Argentina and Bolivia have both attempted to curb corruption in procurement of hospital supplies. With varying degrees of success, their experiences tell a lesson: unless there are consequences attached to identified mal-practice, monitoring and publicizing information will not guarantee sustained gains.
Good governance for medicines initiatives: Exploring lessons learned
Jillian Clare Kohler, Natalia Ovtcharenko
Traiter le problème de la corruption dans le secteur de la santé: Comment assurer un accès équitable pour tous aux soins de santé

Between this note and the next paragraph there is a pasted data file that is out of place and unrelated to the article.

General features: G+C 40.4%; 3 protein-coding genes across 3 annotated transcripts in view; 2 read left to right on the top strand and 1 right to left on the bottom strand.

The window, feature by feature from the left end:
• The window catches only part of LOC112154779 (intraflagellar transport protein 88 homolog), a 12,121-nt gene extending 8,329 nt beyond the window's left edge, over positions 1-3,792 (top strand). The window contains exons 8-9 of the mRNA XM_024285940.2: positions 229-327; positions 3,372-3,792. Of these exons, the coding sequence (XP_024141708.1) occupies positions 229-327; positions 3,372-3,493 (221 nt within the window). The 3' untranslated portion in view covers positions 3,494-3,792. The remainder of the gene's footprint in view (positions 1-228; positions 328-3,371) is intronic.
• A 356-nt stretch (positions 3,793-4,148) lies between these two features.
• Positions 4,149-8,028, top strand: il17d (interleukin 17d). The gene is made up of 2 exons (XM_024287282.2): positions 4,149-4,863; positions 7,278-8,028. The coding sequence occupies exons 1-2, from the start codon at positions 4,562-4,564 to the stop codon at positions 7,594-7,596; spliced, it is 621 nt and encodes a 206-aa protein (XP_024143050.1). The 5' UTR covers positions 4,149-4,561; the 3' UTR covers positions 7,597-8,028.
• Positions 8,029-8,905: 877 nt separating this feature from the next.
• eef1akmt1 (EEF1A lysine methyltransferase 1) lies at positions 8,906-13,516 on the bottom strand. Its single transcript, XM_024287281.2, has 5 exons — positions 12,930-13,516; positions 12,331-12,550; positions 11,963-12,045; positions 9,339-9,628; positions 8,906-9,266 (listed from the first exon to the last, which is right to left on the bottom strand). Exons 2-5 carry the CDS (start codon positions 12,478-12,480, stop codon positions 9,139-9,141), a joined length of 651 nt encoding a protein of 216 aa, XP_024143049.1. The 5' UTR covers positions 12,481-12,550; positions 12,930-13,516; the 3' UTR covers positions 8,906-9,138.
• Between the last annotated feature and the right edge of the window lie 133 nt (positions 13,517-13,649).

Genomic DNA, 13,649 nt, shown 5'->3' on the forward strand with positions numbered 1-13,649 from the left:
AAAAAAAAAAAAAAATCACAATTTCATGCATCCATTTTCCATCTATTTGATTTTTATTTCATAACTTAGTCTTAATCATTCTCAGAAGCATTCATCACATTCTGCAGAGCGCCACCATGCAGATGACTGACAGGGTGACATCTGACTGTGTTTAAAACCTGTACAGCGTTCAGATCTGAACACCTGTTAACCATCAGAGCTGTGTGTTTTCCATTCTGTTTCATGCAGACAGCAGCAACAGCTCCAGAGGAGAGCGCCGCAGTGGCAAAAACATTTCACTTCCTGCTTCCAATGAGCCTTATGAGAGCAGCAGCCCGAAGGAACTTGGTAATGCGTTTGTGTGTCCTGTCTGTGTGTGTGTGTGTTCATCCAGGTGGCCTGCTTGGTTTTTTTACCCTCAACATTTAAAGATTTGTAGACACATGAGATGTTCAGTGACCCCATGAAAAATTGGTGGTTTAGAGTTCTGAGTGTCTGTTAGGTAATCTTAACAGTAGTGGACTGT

What causes Latin America’s high incidence of adolescent pregnancy?
Camila Gianella, Marta Rodriguez de Assis Machado, Angelica Peñas Defago
Transitional Justice in Latin America: The Uneven Road from Impunity towards Accountability
Elin Skaar, Jemima Garcia-Godos, and Cath Collins
The Argentine Military in Democracy: Moving Beyond Issues of Civilian Control to a Citizen Soldier Paradigm
Curbing grand corruption in ethnically plural societies. The role of corporate responsibility
Pay-for-performance reduces bypassing of health facilities: evidence from Tanzania
Sosina Bezu Chiksa, Peter John Binyaruka, Ottar Mæstad, Vincent Somville
Social Science and Medicine
Justifiable energy injustices? Exploring institutionalised corruption and electricity sector “problem-solving” in Ghana and Kenya
Festus Boamah, David Aled Williams, Joana Afful
Energy Research and Social Science